The Bipartisan Policy Center has released its quarterly Healthy Congress Index (HCI). This is the one-year anniversary of the Index which provides Americans with critical information indicating the extent to which Congress is (or isn’t) governing and functioning.
The latest results demonstrate that Congress still requires some serious medicine and rehabilitation if it is to do more than maintain its current, anemic condition.
The HCI measures the number of working days in Washington; the ability to offer amendments; the number of bills reported by committees, and how many bills are resolved in House-Senate conference committees. The BPC’s Commission on Political Reform, which I co-chair, determined that these are critical elements for a functional Congress. Details about our latest findings can be found here: http://www.bipartisanpolicy.org/congress/
As the BPC has reported:
“Both chambers are about on par with their most recent predecessors in terms of the numbers of days spent working in Washington, but behind the norm prior to 2011 and what BPC recommends. Both chambers have also reported many more bills out of committee compared with recent previous Congresses.
“In terms of floor process, the Senate continues to see high numbers of cloture motions filed on cloture (note: this procedural vote is the best indicator of the threat of a filibuster), suggesting a lack of agreement on when or whether to move forward on legislation. The amendment process in the House is mostly restricted, with few opportunities for members to offer amendments to bills.”
Looking more closely at the results regarding number of working days, “Three months into 2016, the Senate has worked slightly more days than the 113th Congress and about as many as the 112th. Up until the end of last year, the Senate had outpaced the two previous Congresses, but for now that trend seems to have lost steam. The House continues to show no improvement in the number of working days in Washington compared with recent Congresses. Given the calendars announced for the House and Senate for 2016, it will be difficult for either chamber to reach the recommended number of working days BPC endorsed.” In fact, Politico reported in a May 2 article that, for 2016, “the (Senate) is on pace to work the fewest days in 60 years.”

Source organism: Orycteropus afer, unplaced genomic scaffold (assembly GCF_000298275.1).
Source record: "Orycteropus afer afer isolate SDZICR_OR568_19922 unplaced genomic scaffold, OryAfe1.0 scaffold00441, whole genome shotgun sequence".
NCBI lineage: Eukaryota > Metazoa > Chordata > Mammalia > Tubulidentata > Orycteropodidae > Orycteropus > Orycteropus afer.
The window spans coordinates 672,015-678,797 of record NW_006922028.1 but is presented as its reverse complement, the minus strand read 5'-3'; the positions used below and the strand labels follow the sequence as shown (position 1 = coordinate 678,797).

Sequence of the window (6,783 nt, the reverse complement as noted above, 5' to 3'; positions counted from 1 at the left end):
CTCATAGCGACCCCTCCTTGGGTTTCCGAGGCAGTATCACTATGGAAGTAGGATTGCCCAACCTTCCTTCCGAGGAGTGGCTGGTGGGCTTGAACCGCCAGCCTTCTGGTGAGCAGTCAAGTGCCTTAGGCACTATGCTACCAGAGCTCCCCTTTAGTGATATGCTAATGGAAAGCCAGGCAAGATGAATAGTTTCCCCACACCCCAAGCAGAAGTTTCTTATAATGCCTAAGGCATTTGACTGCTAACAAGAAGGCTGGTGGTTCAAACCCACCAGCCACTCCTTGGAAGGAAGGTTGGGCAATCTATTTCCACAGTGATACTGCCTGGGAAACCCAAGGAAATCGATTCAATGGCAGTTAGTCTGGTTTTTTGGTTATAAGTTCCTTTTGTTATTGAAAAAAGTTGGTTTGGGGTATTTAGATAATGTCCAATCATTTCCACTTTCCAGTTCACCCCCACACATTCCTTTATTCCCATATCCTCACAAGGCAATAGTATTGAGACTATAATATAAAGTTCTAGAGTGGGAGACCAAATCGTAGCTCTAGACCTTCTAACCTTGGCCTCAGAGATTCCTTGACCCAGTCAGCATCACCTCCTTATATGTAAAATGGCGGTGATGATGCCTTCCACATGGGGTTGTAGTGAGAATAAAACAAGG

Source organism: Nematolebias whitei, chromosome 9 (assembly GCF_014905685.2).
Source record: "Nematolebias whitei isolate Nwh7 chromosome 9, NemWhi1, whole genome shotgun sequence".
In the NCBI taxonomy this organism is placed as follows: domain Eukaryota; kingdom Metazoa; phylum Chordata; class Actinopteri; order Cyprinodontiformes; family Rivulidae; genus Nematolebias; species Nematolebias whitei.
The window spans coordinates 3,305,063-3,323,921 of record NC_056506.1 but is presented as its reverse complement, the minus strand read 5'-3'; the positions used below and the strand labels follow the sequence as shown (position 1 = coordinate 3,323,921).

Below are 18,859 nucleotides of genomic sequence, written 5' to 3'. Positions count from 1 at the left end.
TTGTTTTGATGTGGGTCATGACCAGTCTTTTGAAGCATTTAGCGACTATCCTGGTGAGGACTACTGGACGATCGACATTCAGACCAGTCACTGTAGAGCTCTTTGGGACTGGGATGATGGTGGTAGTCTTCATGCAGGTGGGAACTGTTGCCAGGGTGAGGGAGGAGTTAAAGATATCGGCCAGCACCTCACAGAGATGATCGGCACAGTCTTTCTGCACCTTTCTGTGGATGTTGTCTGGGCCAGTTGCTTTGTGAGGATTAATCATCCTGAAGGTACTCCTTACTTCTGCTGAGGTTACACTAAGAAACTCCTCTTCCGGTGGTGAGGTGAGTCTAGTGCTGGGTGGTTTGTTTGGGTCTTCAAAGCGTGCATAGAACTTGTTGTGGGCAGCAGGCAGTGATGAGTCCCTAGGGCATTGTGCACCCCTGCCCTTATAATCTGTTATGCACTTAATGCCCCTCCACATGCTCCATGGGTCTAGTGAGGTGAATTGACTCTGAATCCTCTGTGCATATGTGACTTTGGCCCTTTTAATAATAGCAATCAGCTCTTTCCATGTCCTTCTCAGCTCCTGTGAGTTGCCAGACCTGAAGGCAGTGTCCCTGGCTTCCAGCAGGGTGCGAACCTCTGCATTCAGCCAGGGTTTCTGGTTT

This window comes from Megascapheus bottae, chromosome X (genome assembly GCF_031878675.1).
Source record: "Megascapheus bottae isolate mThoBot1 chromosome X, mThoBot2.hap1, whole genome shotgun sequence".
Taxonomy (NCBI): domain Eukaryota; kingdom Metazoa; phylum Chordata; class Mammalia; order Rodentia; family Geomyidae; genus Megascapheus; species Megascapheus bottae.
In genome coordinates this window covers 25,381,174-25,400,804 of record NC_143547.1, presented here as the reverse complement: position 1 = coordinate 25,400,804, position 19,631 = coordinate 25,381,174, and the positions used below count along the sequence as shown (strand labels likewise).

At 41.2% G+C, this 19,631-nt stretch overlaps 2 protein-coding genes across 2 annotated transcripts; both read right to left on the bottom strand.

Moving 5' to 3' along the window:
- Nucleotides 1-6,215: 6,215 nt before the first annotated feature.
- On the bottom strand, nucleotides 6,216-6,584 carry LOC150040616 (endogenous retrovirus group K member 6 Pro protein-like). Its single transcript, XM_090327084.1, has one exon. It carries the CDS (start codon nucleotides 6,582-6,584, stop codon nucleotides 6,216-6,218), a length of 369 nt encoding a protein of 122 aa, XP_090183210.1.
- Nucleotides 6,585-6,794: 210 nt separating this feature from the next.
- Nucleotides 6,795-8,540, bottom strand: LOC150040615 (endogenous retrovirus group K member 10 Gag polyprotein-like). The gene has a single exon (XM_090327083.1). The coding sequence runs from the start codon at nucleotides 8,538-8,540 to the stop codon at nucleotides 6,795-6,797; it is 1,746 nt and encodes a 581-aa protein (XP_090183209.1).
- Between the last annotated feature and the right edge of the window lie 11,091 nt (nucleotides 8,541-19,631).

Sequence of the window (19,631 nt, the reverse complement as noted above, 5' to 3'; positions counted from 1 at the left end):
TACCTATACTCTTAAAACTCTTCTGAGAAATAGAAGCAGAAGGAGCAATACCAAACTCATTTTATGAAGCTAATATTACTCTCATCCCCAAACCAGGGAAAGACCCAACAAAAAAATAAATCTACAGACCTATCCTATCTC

As mentioned above, the assessment of the openness of the amendment process was deeply disappointing for the House of Representatives.
In the House, only 6 out of 104 bills were entirely open to amendments; 54 were considered under structured rules (i.e. only amendments allowed by the majority-controlled Rules Committee were allowed) and 44 were entirely closed to amendments.
The picture in the Senate was brighter. This Senate considered 535 amendments by the end of this March, compared with 299 in the 113th Congress (2013-2014) and the 312 during the 112th (2011-2012). However, the current number is still significantly less than the prior three Congresses we measured.
We were also encouraged that “both chambers continue to report a high number of bills out of committee.” The Senate had the second highest number among the years included in the Index, and the House had the highest.
So credit should be given where it is warranted. And the fact is, the ship of hyper-partisan gridlock cannot be turned around on a dime.
At the same time, the wheel could be turned much further than it has, and when you are calibrating your measurements to, in many instances, the lowest common denominator, any positive movement looks like progress. Moreover, in some of the areas we measured, Congress is actually going backwards. That’s not the direction this country requires, or deserves.
Please let your Senators and your Representative know that you applaud progress in the areas of more bills being reported by committees, and a more open amendment process in the Senate. But, much more progress must be made to increase the number of working days in Washington, decrease the use of filibusters, and open up the amendment process in the Senate.
The only way they will know you care is if they hear from you.